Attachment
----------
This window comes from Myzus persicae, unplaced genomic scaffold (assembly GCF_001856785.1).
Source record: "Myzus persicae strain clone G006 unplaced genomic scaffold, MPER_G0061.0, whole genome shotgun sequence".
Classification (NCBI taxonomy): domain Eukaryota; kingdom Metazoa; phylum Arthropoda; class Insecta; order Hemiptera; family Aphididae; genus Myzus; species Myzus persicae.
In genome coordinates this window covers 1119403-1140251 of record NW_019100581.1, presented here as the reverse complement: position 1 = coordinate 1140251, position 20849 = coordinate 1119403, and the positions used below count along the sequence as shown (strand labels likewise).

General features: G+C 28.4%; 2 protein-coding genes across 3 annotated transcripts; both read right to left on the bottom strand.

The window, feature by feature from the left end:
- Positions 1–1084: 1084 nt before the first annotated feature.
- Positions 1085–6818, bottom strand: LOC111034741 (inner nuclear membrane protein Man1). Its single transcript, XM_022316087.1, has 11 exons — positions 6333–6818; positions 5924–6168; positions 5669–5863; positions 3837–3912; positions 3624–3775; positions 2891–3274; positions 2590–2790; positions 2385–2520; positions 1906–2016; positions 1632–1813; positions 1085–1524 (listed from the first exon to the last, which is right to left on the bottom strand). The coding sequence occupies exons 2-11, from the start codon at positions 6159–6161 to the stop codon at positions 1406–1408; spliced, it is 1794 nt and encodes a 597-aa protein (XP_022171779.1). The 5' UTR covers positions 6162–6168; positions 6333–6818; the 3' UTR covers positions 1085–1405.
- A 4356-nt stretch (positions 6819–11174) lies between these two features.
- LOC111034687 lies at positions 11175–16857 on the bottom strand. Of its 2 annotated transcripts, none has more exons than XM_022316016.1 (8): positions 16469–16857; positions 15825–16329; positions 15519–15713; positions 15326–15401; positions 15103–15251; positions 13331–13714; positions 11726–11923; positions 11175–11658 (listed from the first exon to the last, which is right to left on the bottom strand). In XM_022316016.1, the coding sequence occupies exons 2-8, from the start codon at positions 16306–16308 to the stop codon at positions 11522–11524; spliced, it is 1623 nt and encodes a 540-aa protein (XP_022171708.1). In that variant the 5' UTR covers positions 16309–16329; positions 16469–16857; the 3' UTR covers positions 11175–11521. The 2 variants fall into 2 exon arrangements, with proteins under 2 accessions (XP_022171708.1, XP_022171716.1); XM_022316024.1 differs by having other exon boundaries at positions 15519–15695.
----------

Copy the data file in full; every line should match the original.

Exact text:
This window comes from Myzus persicae, unplaced genomic scaffold (assembly GCF_001856785.1).
Source record: "Myzus persicae strain clone G006 unplaced genomic scaffold, MPER_G0061.0, whole genome shotgun sequence".
Classification (NCBI taxonomy): domain Eukaryota; kingdom Metazoa; phylum Arthropoda; class Insecta; order Hemiptera; family Aphididae; genus Myzus; species Myzus persicae.
In genome coordinates this window covers 1119403-1140251 of record NW_019100581.1, presented here as the reverse complement: position 1 = coordinate 1140251, position 20849 = coordinate 1119403, and the positions used below count along the sequence as shown (strand labels likewise).

General features: G+C 28.4%; 2 protein-coding genes across 3 annotated transcripts; both read right to left on the bottom strand.

The window, feature by feature from the left end:
- Positions 1–1084: 1084 nt before the first annotated feature.
- Positions 1085–6818, bottom strand: LOC111034741 (inner nuclear membrane protein Man1). Its single transcript, XM_022316087.1, has 11 exons — positions 6333–6818; positions 5924–6168; positions 5669–5863; positions 3837–3912; positions 3624–3775; positions 2891–3274; positions 2590–2790; positions 2385–2520; positions 1906–2016; positions 1632–1813; positions 1085–1524 (listed from the first exon to the last, which is right to left on the bottom strand). The coding sequence occupies exons 2-11, from the start codon at positions 6159–6161 to the stop codon at positions 1406–1408; spliced, it is 1794 nt and encodes a 597-aa protein (XP_022171779.1). The 5' UTR covers positions 6162–6168; positions 6333–6818; the 3' UTR covers positions 1085–1405.
- A 4356-nt stretch (positions 6819–11174) lies between these two features.
- LOC111034687 lies at positions 11175–16857 on the bottom strand. Of its 2 annotated transcripts, none has more exons than XM_022316016.1 (8): positions 16469–16857; positions 15825–16329; positions 15519–15713; positions 15326–15401; positions 15103–15251; positions 13331–13714; positions 11726–11923; positions 11175–11658 (listed from the first exon to the last, which is right to left on the bottom strand). In XM_022316016.1, the coding sequence occupies exons 2-8, from the start codon at positions 16306–16308 to the stop codon at positions 11522–11524; spliced, it is 1623 nt and encodes a 540-aa protein (XP_022171708.1). In that variant the 5' UTR covers positions 16309–16329; positions 16469–16857; the 3' UTR covers positions 11175–11521. The 2 variants fall into 2 exon arrangements, with proteins under 2 accessions (XP_022171708.1, XP_022171716.1); XM_022316024.1 differs by having other exon boundaries at positions 15519–15695.